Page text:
Bioethics News

Nazi euthanasia victims honoured in Bundestag

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On January 27, Germany’s Bundestag commemorated the 72nd anniversary of the liberation of the inmates of Auschwitz concentration camp. This year the focus was placed on the 300,000 disabled victims of the notorious Aktion T-4 euthanasia program.

Under Aktion T-4, people were gassed or given a lethal injection and cremated since 1939 in six killing facilities in Germany and Austria. This helped the Nazi regime to refine its system for processing millions, rather than just thousands of victims.

During the ceremony, a few relatives of victims related their stories. A philosopher, Hartmut Traub, narrated the story of his 27-year-old uncle Benjamin, who had been diagnosed with schizophrenia, which had virtually became a death sentence in Nazi Germany. In 1941 he was taken on an “outing” with 60 other inmates of a mental institution to Hadamar where they were executed with carbon monoxide. Gold teeth and the brains of more interesting “specimens” were removed. “For six months, the dark clouds from the crematorium hung over the city, plainly visible for all to see,” said Hartmut Traub.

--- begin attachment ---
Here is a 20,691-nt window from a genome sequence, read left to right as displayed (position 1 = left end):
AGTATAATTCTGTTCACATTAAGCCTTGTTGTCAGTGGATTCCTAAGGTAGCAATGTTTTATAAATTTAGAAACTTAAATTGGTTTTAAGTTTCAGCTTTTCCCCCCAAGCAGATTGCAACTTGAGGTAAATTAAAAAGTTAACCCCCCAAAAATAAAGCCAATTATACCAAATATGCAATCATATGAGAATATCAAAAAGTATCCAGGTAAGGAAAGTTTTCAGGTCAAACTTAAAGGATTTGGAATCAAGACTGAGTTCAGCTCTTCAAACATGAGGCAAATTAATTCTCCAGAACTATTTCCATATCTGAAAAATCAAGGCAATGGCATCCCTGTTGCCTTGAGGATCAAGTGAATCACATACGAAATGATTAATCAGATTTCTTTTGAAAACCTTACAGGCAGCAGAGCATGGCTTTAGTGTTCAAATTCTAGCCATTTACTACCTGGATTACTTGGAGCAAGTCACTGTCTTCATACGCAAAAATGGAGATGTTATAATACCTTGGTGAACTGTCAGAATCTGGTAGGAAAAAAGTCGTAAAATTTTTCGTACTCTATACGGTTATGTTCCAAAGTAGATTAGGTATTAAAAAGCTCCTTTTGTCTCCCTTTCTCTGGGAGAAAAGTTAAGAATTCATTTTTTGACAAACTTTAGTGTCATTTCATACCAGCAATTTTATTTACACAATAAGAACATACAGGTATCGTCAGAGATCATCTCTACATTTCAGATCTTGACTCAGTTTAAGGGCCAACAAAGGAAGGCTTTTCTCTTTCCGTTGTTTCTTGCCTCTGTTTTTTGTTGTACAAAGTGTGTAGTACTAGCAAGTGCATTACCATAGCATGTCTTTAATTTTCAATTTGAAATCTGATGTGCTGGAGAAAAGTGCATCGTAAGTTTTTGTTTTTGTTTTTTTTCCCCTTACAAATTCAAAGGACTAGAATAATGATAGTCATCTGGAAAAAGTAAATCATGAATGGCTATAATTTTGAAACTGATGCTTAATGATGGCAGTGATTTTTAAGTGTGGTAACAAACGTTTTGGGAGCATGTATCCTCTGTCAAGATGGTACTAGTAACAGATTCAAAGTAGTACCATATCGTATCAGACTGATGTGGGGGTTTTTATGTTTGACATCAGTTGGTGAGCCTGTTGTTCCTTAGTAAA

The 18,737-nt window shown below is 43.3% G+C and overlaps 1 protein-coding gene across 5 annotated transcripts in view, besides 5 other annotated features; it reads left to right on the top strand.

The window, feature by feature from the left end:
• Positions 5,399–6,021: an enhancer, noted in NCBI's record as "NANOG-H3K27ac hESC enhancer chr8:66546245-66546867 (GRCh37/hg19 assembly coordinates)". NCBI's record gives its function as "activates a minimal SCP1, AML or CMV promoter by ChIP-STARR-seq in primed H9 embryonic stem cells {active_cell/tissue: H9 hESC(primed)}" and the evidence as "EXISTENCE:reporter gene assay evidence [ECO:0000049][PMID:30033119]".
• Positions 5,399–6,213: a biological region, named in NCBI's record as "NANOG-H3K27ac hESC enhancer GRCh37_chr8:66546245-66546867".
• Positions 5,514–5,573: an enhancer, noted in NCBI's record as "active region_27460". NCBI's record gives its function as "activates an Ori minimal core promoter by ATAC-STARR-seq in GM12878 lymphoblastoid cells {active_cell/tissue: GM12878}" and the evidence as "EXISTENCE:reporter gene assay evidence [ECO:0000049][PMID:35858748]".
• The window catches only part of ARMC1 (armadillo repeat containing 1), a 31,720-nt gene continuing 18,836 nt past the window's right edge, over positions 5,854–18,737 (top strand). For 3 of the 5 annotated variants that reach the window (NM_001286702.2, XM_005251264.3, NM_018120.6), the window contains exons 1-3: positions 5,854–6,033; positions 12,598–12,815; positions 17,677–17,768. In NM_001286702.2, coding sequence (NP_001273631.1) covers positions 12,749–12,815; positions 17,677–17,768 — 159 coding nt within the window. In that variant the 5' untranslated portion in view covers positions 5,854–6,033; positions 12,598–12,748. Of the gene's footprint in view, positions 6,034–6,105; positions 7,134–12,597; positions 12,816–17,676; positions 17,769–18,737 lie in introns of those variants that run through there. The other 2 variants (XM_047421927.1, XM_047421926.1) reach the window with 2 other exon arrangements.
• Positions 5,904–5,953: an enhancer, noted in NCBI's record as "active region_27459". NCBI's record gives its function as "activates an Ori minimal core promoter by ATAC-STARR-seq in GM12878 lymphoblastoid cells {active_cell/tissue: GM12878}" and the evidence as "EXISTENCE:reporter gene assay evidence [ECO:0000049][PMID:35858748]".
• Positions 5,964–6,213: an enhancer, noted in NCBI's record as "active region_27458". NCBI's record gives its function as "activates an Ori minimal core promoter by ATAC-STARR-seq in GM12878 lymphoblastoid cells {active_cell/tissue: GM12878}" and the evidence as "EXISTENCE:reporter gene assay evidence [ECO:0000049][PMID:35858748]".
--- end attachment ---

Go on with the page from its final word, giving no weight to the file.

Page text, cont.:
After the war many families tried to repress the stories of their murdered relatives. “For a long time, the euthanasia victims were the forgotten victims,” Maike Rotzoll, Deputy Director of the Institute for the History and Ethics of Medicine in Halle, told Deutsche Welle. “That’s why it’s enormously important for us that this ceremony took place in the Bundestag. I think it’s also enormously important for the relatives, who experienced the topic being taboo for so many years, to be allowed to speak and for this group of victims to be honoured in this way.”

This article is published by Michael Cook and BioEdge under a Creative Commons licence.

The views, opinions and positions expressed by these authors and blogs are theirs and do not necessarily represent that of the Bioethics Research Library and Kennedy Institute of Ethics or Georgetown University.